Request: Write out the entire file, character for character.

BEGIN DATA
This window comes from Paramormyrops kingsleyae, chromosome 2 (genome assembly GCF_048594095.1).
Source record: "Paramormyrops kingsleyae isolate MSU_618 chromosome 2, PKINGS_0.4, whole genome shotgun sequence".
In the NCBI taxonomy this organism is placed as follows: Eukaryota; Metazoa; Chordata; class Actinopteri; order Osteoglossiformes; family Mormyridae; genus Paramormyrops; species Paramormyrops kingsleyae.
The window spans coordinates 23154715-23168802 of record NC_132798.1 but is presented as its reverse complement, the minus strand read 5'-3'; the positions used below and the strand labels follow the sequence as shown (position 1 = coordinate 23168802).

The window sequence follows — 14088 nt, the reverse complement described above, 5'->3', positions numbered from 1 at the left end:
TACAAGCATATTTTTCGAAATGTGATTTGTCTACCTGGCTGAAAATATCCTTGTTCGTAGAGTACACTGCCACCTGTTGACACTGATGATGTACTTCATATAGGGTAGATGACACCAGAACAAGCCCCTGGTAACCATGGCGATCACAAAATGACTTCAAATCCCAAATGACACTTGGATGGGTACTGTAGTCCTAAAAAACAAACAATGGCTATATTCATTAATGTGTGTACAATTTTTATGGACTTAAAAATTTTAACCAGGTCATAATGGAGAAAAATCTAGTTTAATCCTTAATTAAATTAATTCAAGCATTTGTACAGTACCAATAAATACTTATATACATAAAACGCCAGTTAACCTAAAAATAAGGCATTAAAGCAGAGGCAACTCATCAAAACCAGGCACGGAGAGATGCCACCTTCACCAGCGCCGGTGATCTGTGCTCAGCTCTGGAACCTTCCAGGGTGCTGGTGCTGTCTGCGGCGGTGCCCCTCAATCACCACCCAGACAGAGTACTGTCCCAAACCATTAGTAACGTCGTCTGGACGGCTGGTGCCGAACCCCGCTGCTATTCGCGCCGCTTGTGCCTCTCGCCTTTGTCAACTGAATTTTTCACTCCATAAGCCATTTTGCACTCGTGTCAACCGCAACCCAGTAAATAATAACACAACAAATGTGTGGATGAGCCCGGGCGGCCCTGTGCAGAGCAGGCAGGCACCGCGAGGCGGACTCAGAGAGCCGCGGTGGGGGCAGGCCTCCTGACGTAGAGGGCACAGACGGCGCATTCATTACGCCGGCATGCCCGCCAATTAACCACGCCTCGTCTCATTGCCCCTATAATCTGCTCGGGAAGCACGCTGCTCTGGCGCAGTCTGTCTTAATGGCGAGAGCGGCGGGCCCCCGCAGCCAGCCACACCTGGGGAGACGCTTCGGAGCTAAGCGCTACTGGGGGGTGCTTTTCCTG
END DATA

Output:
This window comes from Paramormyrops kingsleyae, chromosome 2 (genome assembly GCF_048594095.1).
Source record: "Paramormyrops kingsleyae isolate MSU_618 chromosome 2, PKINGS_0.4, whole genome shotgun sequence".
In the NCBI taxonomy this organism is placed as follows: Eukaryota; Metazoa; Chordata; class Actinopteri; order Osteoglossiformes; family Mormyridae; genus Paramormyrops; species Paramormyrops kingsleyae.
The window spans coordinates 23154715-23168802 of record NC_132798.1 but is presented as its reverse complement, the minus strand read 5'-3'; the positions used below and the strand labels follow the sequence as shown (position 1 = coordinate 23168802).

The window sequence follows — 14088 nt, the reverse complement described above, 5'->3', positions numbered from 1 at the left end:
TACAAGCATATTTTTCGAAATGTGATTTGTCTACCTGGCTGAAAATATCCTTGTTCGTAGAGTACACTGCCACCTGTTGACACTGATGATGTACTTCATATAGGGTAGATGACACCAGAACAAGCCCCTGGTAACCATGGCGATCACAAAATGACTTCAAATCCCAAATGACACTTGGATGGGTACTGTAGTCCTAAAAAACAAACAATGGCTATATTCATTAATGTGTGTACAATTTTTATGGACTTAAAAATTTTAACCAGGTCATAATGGAGAAAAATCTAGTTTAATCCTTAATTAAATTAATTCAAGCATTTGTACAGTACCAATAAATACTTATATACATAAAACGCCAGTTAACCTAAAAATAAGGCATTAAAGCAGAGGCAACTCATCAAAACCAGGCACGGAGAGATGCCACCTTCACCAGCGCCGGTGATCTGTGCTCAGCTCTGGAACCTTCCAGGGTGCTGGTGCTGTCTGCGGCGGTGCCCCTCAATCACCACCCAGACAGAGTACTGTCCCAAACCATTAGTAACGTCGTCTGGACGGCTGGTGCCGAACCCCGCTGCTATTCGCGCCGCTTGTGCCTCTCGCCTTTGTCAACTGAATTTTTCACTCCATAAGCCATTTTGCACTCGTGTCAACCGCAACCCAGTAAATAATAACACAACAAATGTGTGGATGAGCCCGGGCGGCCCTGTGCAGAGCAGGCAGGCACCGCGAGGCGGACTCAGAGAGCCGCGGTGGGGGCAGGCCTCCTGACGTAGAGGGCACAGACGGCGCATTCATTACGCCGGCATGCCCGCCAATTAACCACGCCTCGTCTCATTGCCCCTATAATCTGCTCGGGAAGCACGCTGCTCTGGCGCAGTCTGTCTTAATGGCGAGAGCGGCGGGCCCCCGCAGCCAGCCACACCTGGGGAGACGCTTCGGAGCTAAGCGCTACTGGGGGGTGCTTTTCCTG